Photo of police with shields and batons stand across protestors holding up signs.
Confrontation between Black Lives Matter protestors in Washington, D.C. June 2020. Credit: Koshu Kunii / Unsplash

The movement to defund the police has transformed debates about police reform and public safety across Canada. During the 2020 Black Lives Matter uprising that followed the killing of George Floyd, Breonna Taylor, Regis Korchinski-Paquet, and Chantel Moore, the movement drew wider attention and built more popular support.

It is also part of a much older struggle against the institution of policing on Turtle Island and continues into the present even after protests died down and media attention turned elsewhere.

The history of policing in Canada

The defund movement recognizes the police do not keep people and communities safe – and were never meant to do so. In Canada, the police were created to dispossess and displace Indigenous people, maintain the oppression of Black people in the afterlife of slavery, stifle labour actions, protect private property, and enforce white, middle-class behaviours on everyone.

A series of studies over the last four decades, show police in Canada continue to disproportionately target and harm racialized people and poor communities. For the defund movement, this is not evidence of unintentional police misconduct but instead of police operating according to their design.

Given this history, it is no surprise that decades of police reform efforts have simply not worked. Problems like racial profiling, the harassment of poor people, and police violence persist.  This should come as no surprise. Police reform since the 1980s has focused on changing the actions of individual police officers through measures like training, gender and racial diversity in hiring practices, and encouraging community engagement.

These efforts take the institution of policing for granted. They assume the police play an essential role in society and that problems like racism and violence can be excised like a tumor.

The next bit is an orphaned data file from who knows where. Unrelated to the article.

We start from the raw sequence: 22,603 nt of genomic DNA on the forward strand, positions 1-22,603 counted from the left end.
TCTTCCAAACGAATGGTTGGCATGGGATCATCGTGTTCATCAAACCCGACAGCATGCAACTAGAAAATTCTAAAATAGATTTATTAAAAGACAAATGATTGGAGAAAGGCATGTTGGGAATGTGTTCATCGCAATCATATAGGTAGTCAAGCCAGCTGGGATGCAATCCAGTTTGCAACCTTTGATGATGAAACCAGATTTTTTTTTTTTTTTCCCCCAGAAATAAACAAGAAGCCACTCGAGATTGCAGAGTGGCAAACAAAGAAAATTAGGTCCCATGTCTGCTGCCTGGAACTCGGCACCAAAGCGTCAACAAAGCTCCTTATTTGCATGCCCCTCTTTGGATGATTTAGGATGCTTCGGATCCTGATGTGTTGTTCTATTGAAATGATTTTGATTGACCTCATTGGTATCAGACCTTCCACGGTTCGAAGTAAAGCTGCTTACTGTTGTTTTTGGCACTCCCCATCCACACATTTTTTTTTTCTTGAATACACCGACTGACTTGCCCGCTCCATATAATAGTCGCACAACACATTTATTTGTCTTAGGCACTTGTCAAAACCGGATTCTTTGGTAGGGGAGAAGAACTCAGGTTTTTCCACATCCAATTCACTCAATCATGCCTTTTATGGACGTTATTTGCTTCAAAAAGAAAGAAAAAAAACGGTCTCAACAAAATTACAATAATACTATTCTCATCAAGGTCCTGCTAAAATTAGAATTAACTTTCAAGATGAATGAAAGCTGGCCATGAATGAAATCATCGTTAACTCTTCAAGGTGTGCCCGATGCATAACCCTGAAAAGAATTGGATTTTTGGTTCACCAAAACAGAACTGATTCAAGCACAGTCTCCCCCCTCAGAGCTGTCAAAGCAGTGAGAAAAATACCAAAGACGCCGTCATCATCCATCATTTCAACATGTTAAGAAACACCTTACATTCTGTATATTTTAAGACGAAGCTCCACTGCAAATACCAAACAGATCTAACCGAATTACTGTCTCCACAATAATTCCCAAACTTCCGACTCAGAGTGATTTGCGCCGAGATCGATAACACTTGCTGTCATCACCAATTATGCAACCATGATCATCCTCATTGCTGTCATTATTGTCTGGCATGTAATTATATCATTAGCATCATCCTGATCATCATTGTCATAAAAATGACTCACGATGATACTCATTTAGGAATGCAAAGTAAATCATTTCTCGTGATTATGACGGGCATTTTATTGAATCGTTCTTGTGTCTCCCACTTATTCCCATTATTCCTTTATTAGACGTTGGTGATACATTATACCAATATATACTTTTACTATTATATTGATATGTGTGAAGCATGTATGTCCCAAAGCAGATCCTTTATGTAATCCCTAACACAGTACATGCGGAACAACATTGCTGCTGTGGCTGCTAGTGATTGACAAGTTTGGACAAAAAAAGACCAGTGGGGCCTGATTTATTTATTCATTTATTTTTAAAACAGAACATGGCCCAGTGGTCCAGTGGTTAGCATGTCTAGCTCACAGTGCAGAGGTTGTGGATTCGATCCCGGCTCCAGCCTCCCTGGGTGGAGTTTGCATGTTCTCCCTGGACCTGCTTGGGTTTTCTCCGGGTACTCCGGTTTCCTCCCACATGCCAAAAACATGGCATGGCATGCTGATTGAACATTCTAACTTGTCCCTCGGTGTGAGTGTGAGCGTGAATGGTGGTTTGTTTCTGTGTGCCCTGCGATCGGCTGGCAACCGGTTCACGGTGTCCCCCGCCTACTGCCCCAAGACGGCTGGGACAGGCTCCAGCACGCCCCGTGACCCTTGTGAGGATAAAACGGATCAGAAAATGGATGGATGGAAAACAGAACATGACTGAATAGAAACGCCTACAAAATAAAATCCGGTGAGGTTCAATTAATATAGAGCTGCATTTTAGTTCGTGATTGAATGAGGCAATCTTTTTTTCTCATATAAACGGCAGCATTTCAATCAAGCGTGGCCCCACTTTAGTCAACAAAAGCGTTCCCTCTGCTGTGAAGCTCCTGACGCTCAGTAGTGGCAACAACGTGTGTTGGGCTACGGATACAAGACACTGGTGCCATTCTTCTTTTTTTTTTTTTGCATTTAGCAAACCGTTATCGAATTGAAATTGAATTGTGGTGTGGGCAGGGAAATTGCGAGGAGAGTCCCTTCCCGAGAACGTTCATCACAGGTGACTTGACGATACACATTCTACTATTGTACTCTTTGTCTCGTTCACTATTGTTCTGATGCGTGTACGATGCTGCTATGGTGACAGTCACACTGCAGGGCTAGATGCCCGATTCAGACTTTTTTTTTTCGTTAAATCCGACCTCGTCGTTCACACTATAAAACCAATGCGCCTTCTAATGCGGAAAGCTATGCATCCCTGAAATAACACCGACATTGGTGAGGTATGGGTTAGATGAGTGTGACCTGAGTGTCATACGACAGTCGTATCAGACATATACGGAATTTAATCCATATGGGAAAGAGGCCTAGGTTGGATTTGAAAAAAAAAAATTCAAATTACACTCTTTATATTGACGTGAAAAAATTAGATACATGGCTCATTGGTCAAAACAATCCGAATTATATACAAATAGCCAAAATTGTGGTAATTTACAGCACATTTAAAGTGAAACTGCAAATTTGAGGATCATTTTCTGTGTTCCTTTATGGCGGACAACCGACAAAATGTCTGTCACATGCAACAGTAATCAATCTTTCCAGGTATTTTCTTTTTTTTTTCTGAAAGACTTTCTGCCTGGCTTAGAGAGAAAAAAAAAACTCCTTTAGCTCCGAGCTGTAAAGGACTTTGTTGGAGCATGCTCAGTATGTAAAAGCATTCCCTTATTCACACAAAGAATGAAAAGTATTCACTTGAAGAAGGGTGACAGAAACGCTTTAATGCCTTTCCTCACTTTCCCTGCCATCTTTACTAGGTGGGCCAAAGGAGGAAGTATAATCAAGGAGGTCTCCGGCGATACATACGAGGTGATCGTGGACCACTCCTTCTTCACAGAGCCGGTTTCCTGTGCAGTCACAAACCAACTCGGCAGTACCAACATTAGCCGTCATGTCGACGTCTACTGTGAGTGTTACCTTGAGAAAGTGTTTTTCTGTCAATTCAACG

Defund the police offers a solution

The defund movement suggests that reforming the police is impossible. The problem is not a tumor but the body itself. Promoting public safety requires a whole series of programs and services that, contrary to the police, are actually directed to that end. As Black activist and scholar Robyn Maynard explains: “I like to think about defunding as something that just looks to all the places where people are the most abandoned in terms of safety in our society and removing police from the equation and adding something else.”

Many situations are simply safer without police presence. The policing of drugs forces the drug economy underground, leading to an unregulated and more dangerous drug supply and drug use practices that prioritize evading the police rather than safety. Ticketing homeless people for ‘quality of life’ offenses like public intoxication or sleeping on a public bench does not make the general public safer but certainly makes homeless people less safe.

“…defunding the police isn’t a left-wing fantasy, but something practical and necessary…”El Jones, scholar and activist

Sometimes a situation requires immediate attention but the police are not the answer. When it comes to interpersonal violence, the police, as a rule, only respond after the fact. This does nothing to prevent violence. Arrest and incarceration of community members often worsens the social conditions that lead to violence, adds to the their trauma and reduces their chances of finding a good job after release. In contrast, various community programs focused on mentorship, job opportunities, and mediating conflicts have been shown to decrease violence while improving people’s lives along the way.